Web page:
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The third Thursday in October is International ShakeOut Day.
February is Earthquake Awareness Month for the Central United States.

Indiana is near two major seismic zones, and earthquake activity has been recorded in the area. Scientists expect incidents similar to the 1811–1812 New Madrid earthquakes will impact Indiana again. These natural disasters cannot be prevented, so preparedness is vital.

Seismic zones in Midwest
Wabash Valley Seismic Zone

The Wabash Valley Seismic Zone is located in southwestern Indiana and southeastern Illinois. Read a possible scenario if a 6.5 magnitude earthquake were to occur in this zone

New Madrid Seismic Zone

The New Madrid Seismic Zone is located along the Mississippi River Valley from Illinois to Tennessee. Learn more about this fault line

Drop, Cover and Hold On

Earthquake Safety Tips

  • Before an Earthquake
    earthquake, emergency kit supplies

    Earthquakes occur at any time and season without any notice. Be ready for every stage of the incident by taking the time to prepare before an emergency.

    • Create a waterproof disaster kit. The kit should support each person a minimum of seven days.
    • Create a list of emergency phone numbers.
    • Designate a meeting place away from the home and any collapsible structures.
    • Earthquakes can occur any time of the day. Plan ahead for addressing an emergency during a work or school day.
    • Create and practice a household reunification plan. Include designated contact information and a meeting location.
    • Learn how to turn off water, gas and electricity supplies to the home from the main shut-off valve or switch. Contact the local utility company on how to properly turn off the lines.
    • Practice Drop, Cover and Hold On with every household member and coworker.
    • Place heavy objects on low shelves and light objects on top shelves.
    • Secure heavy furniture such as bookcases, hanging TVs, kitchen appliances, air conditioners, furnaces and water heaters. Wall anchors are now commercially available and easy to install.
    • If possible, have walls, chimneys, windows and foundations reinforced. Stronger structures better withstand the shocks of an earthquake.
    • Consider purchasing earthquake insurance policies for homes, rental properties and businesses. Insurance coverage and prices can vary.
  • During an Earthquake
    earthquake, woman covering neck, objects falling

    Remembering to Drop, Cover and Hold On when an earthquake begins is important, but staying safe is possible if that process cannot be followed.

    • Take shelter under sturdy furniture and hold onto it. The furniture will help protect against any falling debris.
    • Cover the head and neck with arms.
    • If outside, stay away from power lines, tall buildings, falling rocks or anything that could collapse.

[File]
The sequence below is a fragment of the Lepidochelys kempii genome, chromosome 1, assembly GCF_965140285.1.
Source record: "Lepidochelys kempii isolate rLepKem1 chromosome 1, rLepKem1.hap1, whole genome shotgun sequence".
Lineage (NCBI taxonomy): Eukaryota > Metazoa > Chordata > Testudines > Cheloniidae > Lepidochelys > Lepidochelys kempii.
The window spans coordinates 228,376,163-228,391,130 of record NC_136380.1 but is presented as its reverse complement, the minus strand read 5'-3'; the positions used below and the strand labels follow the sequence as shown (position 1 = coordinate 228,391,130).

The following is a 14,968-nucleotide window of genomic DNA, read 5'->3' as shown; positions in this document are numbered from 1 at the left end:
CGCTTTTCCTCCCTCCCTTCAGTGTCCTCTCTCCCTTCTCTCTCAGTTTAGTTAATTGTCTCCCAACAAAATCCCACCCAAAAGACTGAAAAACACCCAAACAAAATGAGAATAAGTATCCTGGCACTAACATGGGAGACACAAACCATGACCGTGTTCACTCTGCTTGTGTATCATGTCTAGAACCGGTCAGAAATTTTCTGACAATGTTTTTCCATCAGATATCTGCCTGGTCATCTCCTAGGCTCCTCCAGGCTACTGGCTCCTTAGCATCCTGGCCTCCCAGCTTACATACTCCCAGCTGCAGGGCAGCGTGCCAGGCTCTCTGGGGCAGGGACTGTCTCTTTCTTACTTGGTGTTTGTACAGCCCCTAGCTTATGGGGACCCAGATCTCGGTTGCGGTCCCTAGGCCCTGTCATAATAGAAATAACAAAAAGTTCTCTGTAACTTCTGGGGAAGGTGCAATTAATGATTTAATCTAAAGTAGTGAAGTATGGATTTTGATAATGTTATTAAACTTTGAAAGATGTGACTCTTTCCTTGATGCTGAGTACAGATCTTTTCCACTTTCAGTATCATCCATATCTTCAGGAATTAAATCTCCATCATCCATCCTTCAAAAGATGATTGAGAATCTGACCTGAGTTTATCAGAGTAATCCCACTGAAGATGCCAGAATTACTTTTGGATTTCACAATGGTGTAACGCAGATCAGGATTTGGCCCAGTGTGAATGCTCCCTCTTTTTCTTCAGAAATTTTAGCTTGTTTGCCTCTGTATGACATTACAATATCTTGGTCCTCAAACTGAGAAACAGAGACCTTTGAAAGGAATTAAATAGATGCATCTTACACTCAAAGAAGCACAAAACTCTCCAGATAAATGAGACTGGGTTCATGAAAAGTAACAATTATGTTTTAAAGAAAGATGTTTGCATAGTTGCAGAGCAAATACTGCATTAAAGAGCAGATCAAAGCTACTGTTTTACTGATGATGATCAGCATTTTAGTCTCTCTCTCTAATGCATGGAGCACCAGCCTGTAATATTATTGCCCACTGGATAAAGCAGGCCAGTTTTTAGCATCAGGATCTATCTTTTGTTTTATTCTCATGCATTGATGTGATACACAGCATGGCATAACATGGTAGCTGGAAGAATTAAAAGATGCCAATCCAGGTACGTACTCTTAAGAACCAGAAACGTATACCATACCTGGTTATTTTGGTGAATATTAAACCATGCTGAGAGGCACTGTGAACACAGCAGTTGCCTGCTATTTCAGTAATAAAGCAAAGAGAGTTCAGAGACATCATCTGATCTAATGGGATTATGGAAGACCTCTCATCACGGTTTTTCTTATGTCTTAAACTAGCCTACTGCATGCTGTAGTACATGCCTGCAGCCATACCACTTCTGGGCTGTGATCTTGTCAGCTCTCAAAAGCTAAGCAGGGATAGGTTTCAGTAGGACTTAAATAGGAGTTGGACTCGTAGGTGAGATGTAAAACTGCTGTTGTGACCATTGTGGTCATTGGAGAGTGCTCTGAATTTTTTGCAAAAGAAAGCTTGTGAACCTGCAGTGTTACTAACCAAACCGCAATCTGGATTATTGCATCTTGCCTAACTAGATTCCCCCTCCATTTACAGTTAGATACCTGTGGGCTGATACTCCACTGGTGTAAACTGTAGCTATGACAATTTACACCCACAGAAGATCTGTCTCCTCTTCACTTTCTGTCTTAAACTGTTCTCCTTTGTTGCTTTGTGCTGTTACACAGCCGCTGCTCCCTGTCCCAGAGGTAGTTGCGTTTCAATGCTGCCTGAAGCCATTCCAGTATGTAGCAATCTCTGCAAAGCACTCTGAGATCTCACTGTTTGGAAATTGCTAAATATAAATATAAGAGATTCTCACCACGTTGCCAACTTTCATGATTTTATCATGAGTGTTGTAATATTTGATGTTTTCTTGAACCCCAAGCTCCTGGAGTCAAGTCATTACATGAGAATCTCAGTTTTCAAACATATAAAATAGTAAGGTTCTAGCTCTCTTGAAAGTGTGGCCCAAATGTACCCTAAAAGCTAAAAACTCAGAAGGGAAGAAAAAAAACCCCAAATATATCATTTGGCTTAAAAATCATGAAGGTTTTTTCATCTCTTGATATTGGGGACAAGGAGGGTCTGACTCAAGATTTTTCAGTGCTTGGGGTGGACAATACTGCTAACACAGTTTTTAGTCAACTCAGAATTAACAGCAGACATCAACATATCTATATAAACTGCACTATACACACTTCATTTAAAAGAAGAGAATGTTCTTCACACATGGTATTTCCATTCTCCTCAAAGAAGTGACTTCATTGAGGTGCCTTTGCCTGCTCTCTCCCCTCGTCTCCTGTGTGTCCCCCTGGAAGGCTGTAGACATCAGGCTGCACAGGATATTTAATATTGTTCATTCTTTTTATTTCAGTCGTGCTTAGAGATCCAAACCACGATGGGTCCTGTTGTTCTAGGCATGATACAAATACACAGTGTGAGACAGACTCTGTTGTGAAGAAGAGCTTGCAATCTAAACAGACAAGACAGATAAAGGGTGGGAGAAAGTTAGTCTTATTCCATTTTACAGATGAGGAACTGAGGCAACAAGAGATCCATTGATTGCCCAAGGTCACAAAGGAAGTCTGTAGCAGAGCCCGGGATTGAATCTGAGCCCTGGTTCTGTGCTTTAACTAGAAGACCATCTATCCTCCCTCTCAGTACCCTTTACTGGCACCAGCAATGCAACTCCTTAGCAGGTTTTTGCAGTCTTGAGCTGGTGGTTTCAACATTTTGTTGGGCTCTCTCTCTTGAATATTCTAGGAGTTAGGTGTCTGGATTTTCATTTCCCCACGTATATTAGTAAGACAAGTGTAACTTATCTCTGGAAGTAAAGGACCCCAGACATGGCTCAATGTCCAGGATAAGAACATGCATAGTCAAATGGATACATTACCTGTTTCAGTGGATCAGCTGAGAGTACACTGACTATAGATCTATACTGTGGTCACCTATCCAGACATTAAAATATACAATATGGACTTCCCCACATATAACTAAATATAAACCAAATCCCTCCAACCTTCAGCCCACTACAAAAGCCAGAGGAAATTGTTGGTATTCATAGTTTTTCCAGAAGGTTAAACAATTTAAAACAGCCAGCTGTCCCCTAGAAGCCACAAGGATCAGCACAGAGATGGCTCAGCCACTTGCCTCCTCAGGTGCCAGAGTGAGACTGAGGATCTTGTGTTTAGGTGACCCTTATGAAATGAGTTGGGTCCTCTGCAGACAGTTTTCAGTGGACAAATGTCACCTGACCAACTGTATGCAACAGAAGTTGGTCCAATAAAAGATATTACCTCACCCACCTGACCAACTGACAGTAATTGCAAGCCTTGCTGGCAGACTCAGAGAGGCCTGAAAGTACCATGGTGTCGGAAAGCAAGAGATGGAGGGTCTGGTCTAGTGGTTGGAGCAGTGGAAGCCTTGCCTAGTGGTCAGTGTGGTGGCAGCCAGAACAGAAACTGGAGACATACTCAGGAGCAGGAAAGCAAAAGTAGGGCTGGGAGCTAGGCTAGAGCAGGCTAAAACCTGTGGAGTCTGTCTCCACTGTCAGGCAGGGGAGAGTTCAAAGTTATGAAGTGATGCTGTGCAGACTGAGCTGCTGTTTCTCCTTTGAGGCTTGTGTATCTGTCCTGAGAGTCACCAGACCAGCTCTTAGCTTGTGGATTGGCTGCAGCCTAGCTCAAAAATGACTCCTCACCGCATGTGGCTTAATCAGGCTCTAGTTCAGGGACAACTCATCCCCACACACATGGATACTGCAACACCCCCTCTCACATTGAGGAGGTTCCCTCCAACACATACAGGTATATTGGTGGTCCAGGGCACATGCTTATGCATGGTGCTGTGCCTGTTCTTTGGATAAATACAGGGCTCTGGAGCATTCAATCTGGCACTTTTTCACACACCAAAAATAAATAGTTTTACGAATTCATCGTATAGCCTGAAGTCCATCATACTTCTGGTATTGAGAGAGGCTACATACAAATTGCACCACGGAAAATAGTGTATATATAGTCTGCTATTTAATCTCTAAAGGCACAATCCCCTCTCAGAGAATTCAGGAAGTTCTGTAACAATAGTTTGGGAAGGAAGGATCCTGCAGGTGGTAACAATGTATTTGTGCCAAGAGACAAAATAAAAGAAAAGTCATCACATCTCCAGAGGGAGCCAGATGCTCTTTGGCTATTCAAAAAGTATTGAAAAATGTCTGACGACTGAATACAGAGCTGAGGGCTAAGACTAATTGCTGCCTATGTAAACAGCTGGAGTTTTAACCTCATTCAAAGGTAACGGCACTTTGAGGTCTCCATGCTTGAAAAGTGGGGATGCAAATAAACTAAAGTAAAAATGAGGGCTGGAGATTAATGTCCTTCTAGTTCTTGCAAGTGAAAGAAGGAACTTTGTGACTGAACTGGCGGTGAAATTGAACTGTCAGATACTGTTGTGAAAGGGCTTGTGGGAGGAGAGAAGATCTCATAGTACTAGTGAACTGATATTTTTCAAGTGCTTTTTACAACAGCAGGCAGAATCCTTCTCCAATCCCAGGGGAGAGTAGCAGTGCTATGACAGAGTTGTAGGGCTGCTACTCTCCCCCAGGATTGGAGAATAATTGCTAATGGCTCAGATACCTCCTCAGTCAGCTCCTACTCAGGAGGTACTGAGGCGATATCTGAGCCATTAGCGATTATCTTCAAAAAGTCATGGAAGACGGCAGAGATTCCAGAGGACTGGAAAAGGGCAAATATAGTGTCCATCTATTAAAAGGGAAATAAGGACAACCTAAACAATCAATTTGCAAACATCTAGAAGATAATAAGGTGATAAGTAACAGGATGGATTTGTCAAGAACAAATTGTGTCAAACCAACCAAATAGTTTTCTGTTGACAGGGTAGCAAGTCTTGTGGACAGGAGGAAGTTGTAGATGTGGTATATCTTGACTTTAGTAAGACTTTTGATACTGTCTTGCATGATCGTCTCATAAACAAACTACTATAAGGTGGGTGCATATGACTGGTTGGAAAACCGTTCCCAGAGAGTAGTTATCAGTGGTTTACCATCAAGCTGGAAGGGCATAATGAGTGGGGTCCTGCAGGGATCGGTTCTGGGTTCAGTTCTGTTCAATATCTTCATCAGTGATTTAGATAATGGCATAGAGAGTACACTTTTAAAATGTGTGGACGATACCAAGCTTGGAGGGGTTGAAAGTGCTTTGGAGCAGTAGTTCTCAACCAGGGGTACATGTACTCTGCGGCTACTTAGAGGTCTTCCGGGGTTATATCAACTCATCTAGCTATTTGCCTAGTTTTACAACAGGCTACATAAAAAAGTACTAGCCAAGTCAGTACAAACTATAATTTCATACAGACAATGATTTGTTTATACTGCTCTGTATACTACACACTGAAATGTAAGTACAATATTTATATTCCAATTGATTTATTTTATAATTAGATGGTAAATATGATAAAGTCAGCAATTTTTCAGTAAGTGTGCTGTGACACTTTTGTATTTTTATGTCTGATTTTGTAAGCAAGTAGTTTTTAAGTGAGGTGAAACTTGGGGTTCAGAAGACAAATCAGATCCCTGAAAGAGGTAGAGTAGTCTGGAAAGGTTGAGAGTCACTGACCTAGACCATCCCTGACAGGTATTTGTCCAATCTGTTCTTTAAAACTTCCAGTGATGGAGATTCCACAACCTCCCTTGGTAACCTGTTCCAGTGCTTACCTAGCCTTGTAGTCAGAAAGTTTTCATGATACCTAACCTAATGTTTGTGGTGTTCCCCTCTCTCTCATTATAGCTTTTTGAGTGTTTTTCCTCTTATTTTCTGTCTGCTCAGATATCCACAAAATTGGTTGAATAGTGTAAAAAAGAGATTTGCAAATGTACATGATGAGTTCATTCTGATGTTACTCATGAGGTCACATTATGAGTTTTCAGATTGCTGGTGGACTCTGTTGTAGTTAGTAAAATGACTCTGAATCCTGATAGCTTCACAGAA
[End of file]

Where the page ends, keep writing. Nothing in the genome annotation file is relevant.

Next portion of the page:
• If in a vehicle, drive slowly to a location away from buildings, overpasses, underpasses and utility wires.
    • If in a building or enclosed structure, never go outside.
  • After an Earthquake
    earthquake, large crack in road pavement

    The time following an earthquake can be dangerous because of potential fires, damaged buildings and other hazards. Broken glass and debris also create major concerns for potential injuries.

    • Be prepared for aftershocks, which are smaller earthquakes that can follow for days to years after the main earthquake.
    • Never use elevators to evacuate a building. If the power goes out, occupants will be trapped.
    • Monitor local news radio, TV or social media postings for additional information or instructions from local officials.
    • To prevent potential injury or death, do not re-enter a building with structural damage.
    • If there is a hissing sound or smell of gas, immediately leave the area.
    • Phone calls should be saved for emergencies. Phone wires may be damaged and have limited access.
    • Check for injuries and care for those seriously injured.


Central U.S. Earthquake Guide (Central U.S. Earthquake Consortium)
Earthquakes (
Earthquake Hazards (U.S. Geological Survey)
Earthquake Hazards Map (Central U.S. Earthquake Consortium) 
Earthquake Safety (American Red Cross)
Indiana Earthquakes (Indiana Geological & Water Survey)
Without Warning! Comic Book (Indiana Department of Homeland Security)

Be Prepared with an Emergency Kit

Hoosiers should be prepared with a household emergency or disaster kit because disasters, including earthquakes, could result in disruptions to everyday life. Depending on the severity of a disaster, a household could need supplies for three days — or more — until emergency personnel can help.

Some of the basic supplies that should be included in a kit:

  • Non-perishable food
  • Water
  • First aid kit
  • Battery-powered or hand-crank radio
  • Flashlight
  • Batteries
  • Local maps
  • Extra clothing

Learn more about disaster kits at the Disaster Kit page or at the National Preparedness Month page (Week 2 - Build a Kit).